Call it what you will: psychological suggestion, collective obsessional behavior, or just good ol’ fashioned mass hysteria. Whichever term you prefer, it seems to be spreading on the African continent when it comes to panic over the paranormal. From angry mobs vandalizing police officers’ homes in Malawi for not doing enough to combat “shapeshifters” to pastors murdering church members in Zimbabwe for being vampires, things seem to be getting supernatural in some African nations.
Of course, Africa is massive, so even just a handful of cases are well within what could probably be called a normal rate of incidence; perhaps the immediacy of social media just makes isolated incidents seem more connected than they are. Whatever the case may be, the widespread panic over what some perceive to be the spreading influence of evil spirits continues now in Nigeria where a man has recently taken to Facebook to declare war on witches. Worst of all? He announced his one-man war by publicly murdering a (presumably) innocent cat he claimed to be a shapeshifting witch in disguise.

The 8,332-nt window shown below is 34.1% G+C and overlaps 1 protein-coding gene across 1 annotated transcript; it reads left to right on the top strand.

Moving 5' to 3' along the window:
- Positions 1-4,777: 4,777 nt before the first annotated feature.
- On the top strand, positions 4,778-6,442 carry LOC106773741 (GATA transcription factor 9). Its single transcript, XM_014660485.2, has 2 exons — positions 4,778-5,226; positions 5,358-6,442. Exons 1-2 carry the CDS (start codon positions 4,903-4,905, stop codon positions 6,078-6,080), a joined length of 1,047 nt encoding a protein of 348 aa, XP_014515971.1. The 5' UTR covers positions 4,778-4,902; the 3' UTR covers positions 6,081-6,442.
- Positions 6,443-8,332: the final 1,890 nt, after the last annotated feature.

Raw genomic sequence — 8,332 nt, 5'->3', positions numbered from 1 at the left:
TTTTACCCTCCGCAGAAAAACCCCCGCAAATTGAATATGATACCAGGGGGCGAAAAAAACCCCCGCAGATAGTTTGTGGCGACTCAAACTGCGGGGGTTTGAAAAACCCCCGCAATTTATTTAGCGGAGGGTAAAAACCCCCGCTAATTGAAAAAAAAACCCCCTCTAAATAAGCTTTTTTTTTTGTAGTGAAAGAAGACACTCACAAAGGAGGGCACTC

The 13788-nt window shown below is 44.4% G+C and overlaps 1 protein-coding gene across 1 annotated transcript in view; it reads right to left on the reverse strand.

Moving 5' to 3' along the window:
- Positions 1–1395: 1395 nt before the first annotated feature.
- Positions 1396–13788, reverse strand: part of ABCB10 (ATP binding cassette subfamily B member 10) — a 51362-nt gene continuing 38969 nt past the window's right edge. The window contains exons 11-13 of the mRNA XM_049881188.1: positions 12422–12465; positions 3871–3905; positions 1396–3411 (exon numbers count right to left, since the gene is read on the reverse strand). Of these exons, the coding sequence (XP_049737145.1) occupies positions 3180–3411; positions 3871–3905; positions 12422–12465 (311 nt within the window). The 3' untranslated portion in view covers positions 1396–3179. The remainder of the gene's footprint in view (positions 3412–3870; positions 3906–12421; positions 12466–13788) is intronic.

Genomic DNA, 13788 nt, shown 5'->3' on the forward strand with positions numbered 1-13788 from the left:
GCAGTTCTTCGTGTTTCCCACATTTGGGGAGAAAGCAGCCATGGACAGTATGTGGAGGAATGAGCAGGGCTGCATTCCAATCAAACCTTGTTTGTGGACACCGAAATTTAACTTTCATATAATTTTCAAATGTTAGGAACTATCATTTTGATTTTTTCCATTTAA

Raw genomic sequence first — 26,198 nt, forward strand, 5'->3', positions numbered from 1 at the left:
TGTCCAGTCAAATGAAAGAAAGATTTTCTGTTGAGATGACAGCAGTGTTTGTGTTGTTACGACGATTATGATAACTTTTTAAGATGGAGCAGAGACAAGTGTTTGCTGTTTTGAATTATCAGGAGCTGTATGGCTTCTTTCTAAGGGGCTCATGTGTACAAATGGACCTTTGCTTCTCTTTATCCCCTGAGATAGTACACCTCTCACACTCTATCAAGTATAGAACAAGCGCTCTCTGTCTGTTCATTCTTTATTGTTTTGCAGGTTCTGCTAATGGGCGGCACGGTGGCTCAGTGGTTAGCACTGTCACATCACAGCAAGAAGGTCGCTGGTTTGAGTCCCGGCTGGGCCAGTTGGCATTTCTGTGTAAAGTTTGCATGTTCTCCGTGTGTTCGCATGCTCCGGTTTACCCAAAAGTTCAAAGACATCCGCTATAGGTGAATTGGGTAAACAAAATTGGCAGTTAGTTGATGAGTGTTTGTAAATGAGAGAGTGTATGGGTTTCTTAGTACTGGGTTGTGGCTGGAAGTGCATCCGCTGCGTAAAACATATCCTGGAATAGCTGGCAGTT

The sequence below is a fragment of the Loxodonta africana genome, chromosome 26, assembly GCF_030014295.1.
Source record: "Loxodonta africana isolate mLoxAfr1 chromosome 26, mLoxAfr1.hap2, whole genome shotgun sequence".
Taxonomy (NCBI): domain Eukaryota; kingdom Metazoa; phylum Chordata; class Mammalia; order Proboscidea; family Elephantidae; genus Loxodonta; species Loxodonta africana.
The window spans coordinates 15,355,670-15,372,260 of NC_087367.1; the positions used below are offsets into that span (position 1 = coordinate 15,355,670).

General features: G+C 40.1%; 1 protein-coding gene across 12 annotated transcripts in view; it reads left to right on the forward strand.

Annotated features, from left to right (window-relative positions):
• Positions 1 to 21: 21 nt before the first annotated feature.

According to Nigerian news outlet Pulse.ng, a man by the name of Samuel Uzoma shared a post on Facebook claiming that the cat has been going home-to-home (warning: pictures of dead cat) spreading its feline brand of witchcraft:
While people are sleeping as it was meant to be, they will be busy moving around from one family to another, from one person to another in other to bewitch them, cause problems for them, disrupt people’s success. They fail to realize that the leg that moves fast, is being seen by an eye that sights vibrantly for now the first witch is dead, we are ready for (witch hunt) part two…………
Sure sounds like the ramblings of a quite sane person to me. The post quickly went viral throughout the country thanks to everyone’s rage at this apparent act of animal cruelty. Many commenters on Facebook called him a fool and dismissed Uzoma as paranoid, insane, or sadistic.
While this appears to be an isolated incident of animal abuse, belief in witches and witchcraft is still prevalent in some areas of Africa, with some countries even building ‘witch camps’ to house suspected witches. Of course, all of those suspected are women, many of whom are elderly or disabled. Might this belief in witchcraft merely be a convenient scapegoat for other beliefs?